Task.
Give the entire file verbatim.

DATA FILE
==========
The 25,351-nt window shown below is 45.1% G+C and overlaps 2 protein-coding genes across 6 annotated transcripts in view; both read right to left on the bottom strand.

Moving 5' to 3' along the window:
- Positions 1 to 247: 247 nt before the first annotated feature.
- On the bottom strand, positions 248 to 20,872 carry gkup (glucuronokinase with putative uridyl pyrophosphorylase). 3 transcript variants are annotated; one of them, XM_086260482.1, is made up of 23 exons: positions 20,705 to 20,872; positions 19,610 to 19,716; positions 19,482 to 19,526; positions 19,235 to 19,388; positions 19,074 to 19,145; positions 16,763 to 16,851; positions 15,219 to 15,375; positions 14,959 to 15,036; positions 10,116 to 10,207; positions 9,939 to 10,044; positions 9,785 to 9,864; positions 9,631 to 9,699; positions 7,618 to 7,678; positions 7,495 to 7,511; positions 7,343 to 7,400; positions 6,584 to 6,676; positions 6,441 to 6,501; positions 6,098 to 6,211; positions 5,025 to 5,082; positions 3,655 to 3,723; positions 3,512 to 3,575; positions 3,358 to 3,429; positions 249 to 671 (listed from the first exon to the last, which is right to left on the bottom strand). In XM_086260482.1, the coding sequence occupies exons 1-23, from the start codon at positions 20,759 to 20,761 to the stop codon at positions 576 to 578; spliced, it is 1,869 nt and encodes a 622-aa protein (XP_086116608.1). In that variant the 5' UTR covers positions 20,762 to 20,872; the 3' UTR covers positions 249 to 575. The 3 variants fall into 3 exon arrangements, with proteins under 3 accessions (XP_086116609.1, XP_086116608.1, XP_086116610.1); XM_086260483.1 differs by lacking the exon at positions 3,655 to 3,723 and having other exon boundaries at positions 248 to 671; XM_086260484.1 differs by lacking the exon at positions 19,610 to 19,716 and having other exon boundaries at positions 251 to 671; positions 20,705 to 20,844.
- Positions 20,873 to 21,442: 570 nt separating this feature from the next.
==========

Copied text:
The 25,351-nt window shown below is 45.1% G+C and overlaps 2 protein-coding genes across 6 annotated transcripts in view; both read right to left on the bottom strand.

Moving 5' to 3' along the window:
- Positions 1 to 247: 247 nt before the first annotated feature.
- On the bottom strand, positions 248 to 20,872 carry gkup (glucuronokinase with putative uridyl pyrophosphorylase). 3 transcript variants are annotated; one of them, XM_086260482.1, is made up of 23 exons: positions 20,705 to 20,872; positions 19,610 to 19,716; positions 19,482 to 19,526; positions 19,235 to 19,388; positions 19,074 to 19,145; positions 16,763 to 16,851; positions 15,219 to 15,375; positions 14,959 to 15,036; positions 10,116 to 10,207; positions 9,939 to 10,044; positions 9,785 to 9,864; positions 9,631 to 9,699; positions 7,618 to 7,678; positions 7,495 to 7,511; positions 7,343 to 7,400; positions 6,584 to 6,676; positions 6,441 to 6,501; positions 6,098 to 6,211; positions 5,025 to 5,082; positions 3,655 to 3,723; positions 3,512 to 3,575; positions 3,358 to 3,429; positions 249 to 671 (listed from the first exon to the last, which is right to left on the bottom strand). In XM_086260482.1, the coding sequence occupies exons 1-23, from the start codon at positions 20,759 to 20,761 to the stop codon at positions 576 to 578; spliced, it is 1,869 nt and encodes a 622-aa protein (XP_086116608.1). In that variant the 5' UTR covers positions 20,762 to 20,872; the 3' UTR covers positions 249 to 575. The 3 variants fall into 3 exon arrangements, with proteins under 3 accessions (XP_086116609.1, XP_086116608.1, XP_086116610.1); XM_086260483.1 differs by lacking the exon at positions 3,655 to 3,723 and having other exon boundaries at positions 248 to 671; XM_086260484.1 differs by lacking the exon at positions 19,610 to 19,716 and having other exon boundaries at positions 251 to 671; positions 20,705 to 20,844.
- Positions 20,873 to 21,442: 570 nt separating this feature from the next.